Thursday, October 10, 2002
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The EU wimps out
Generally, when the United States adopts a tough position towards a predominantly Muslim country, European Union members reply with the assertion that carrots are better than sticks. With both Iraq and Iran, for example, the EU position is that in the long run, economic, political, and diplomatic inducements will alter behavior better than coercive diplomacy. I think it's more complex than that, but it's certainly a defensible decision.
Now, however, the EU has made it clear that there's a limit to their reliance on carrots. Yesterday's announcement about EU expansion to the East was noticeable for the snub that was delivered to Turkey. The EU, as expected, targeted ten transition economies for membership by 2004. Bulgaria and Romania were given the target of 2007. Turkey was not given a target date. There is not even a date for further talks. Instead, the press release observed: "Turkey is encouraged to pursue the reform process to strengthen democracy and the protection of human rights, in law and in practice."
This is a country that consciously decided to join the West after World War I. Among the candidate countries, it was the first to apply for admission (in 1987). It is a country with a longer track record on democracy than any other country in the Balkans. It has had a functioning market economy for much longer than most of the other aspirants. It abolished the death penalty to please the European Union. It's certainly not ready for accession today, but by 2004 it would have been a reasonably safe bet. In terms of geopolitics, bringing Turkey into the EU club would have been the best way to ensure further political reforms and ensure stability in Souteastern Europe. The parallels to Mexico's accession into NAFTA are pretty clear. Instead, the EU treats Turkey as its doormat, pushing the Turks aside to pave the way for Bulgaria and Romania. [You knocking the South Slavs?--ed. I don't mean to impugn these countries, which have made great strides since 1989. It's just that Turkey is without question closer to meeting most of the EU criteria.]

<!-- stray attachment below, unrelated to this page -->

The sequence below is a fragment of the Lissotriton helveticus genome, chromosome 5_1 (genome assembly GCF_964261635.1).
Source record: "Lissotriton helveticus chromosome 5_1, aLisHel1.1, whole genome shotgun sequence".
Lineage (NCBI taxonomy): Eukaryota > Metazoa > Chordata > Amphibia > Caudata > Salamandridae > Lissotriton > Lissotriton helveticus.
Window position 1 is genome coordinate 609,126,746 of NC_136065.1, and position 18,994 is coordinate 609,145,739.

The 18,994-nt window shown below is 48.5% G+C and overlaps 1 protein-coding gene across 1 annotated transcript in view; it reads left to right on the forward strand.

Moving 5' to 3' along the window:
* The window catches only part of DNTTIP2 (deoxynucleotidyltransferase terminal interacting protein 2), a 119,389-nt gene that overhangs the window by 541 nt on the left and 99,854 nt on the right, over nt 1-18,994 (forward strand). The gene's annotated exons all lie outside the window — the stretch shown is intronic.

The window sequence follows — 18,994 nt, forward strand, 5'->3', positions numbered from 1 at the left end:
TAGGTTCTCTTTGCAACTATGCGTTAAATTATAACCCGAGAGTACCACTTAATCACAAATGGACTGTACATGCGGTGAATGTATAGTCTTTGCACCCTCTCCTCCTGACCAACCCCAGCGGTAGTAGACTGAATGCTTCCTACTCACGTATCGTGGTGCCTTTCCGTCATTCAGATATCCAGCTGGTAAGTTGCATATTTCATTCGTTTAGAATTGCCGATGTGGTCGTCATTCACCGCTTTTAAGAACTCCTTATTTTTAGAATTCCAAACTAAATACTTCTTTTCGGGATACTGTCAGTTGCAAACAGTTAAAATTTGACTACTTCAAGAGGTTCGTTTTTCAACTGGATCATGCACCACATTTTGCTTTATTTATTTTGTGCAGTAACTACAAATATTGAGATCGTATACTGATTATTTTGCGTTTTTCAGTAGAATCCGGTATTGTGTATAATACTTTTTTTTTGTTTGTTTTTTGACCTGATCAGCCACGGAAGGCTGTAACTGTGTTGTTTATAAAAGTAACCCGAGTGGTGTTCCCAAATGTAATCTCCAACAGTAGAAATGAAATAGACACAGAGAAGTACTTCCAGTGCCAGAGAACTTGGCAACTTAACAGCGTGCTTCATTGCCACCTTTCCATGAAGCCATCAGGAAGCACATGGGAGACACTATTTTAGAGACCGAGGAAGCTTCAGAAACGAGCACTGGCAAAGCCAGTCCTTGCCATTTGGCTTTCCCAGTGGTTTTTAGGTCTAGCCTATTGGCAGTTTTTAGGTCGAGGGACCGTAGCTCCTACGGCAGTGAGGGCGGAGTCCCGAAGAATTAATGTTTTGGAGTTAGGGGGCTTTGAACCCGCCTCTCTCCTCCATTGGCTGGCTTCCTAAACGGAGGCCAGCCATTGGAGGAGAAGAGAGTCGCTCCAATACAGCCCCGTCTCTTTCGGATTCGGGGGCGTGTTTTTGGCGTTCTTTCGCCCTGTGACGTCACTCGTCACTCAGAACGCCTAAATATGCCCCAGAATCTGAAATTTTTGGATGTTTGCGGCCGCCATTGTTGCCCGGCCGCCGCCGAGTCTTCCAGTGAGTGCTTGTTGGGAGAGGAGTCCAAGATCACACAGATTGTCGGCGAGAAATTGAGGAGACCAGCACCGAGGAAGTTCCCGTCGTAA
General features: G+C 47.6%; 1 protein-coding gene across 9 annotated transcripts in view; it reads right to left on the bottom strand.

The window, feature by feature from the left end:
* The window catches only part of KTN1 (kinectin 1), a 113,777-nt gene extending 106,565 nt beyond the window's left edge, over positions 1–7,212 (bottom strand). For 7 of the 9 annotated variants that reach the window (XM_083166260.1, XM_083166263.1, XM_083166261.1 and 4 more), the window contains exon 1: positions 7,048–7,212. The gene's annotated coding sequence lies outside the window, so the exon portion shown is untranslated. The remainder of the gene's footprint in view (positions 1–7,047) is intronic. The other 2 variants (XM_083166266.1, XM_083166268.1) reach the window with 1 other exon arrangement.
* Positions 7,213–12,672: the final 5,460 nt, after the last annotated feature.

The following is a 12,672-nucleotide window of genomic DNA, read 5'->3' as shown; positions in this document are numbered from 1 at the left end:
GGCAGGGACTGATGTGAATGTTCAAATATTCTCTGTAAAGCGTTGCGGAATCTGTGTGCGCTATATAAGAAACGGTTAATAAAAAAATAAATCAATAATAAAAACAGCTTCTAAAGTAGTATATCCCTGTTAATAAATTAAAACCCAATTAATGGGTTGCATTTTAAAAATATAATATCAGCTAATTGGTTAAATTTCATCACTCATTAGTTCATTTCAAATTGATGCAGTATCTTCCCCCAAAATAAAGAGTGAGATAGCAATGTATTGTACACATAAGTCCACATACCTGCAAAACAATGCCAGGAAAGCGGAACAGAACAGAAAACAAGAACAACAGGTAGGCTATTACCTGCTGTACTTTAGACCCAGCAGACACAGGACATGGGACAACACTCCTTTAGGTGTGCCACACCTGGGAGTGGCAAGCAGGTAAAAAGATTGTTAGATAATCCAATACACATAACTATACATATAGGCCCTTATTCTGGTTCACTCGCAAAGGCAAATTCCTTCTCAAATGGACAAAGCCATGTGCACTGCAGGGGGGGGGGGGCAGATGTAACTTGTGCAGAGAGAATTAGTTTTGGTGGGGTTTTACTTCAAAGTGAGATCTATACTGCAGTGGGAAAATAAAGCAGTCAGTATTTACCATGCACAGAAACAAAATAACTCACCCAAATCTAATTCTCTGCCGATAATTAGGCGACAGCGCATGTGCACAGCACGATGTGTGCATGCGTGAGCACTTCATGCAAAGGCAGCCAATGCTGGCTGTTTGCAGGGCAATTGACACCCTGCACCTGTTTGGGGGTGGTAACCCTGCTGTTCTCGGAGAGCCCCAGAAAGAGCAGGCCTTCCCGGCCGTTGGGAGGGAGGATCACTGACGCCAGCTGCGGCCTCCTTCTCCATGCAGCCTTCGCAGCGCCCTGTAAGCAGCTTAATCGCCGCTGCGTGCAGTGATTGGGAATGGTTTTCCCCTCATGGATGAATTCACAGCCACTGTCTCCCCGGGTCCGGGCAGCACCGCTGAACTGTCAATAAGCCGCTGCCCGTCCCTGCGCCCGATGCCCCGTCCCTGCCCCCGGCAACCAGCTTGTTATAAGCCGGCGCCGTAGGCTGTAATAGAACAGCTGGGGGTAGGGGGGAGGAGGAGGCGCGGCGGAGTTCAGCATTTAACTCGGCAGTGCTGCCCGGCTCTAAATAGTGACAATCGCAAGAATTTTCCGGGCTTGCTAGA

What kind of message does this send the Turks? There can be only one message -- you're not welcome if you're Muslim.
I don't want to hear the Europeans talk about the power of incentives any more.
UPDATE: The U.S. has been leaning on the Europeans to reconsider, and now even Greece is changing its tune.posted by Dan on 10.10.02 at 03:27 PM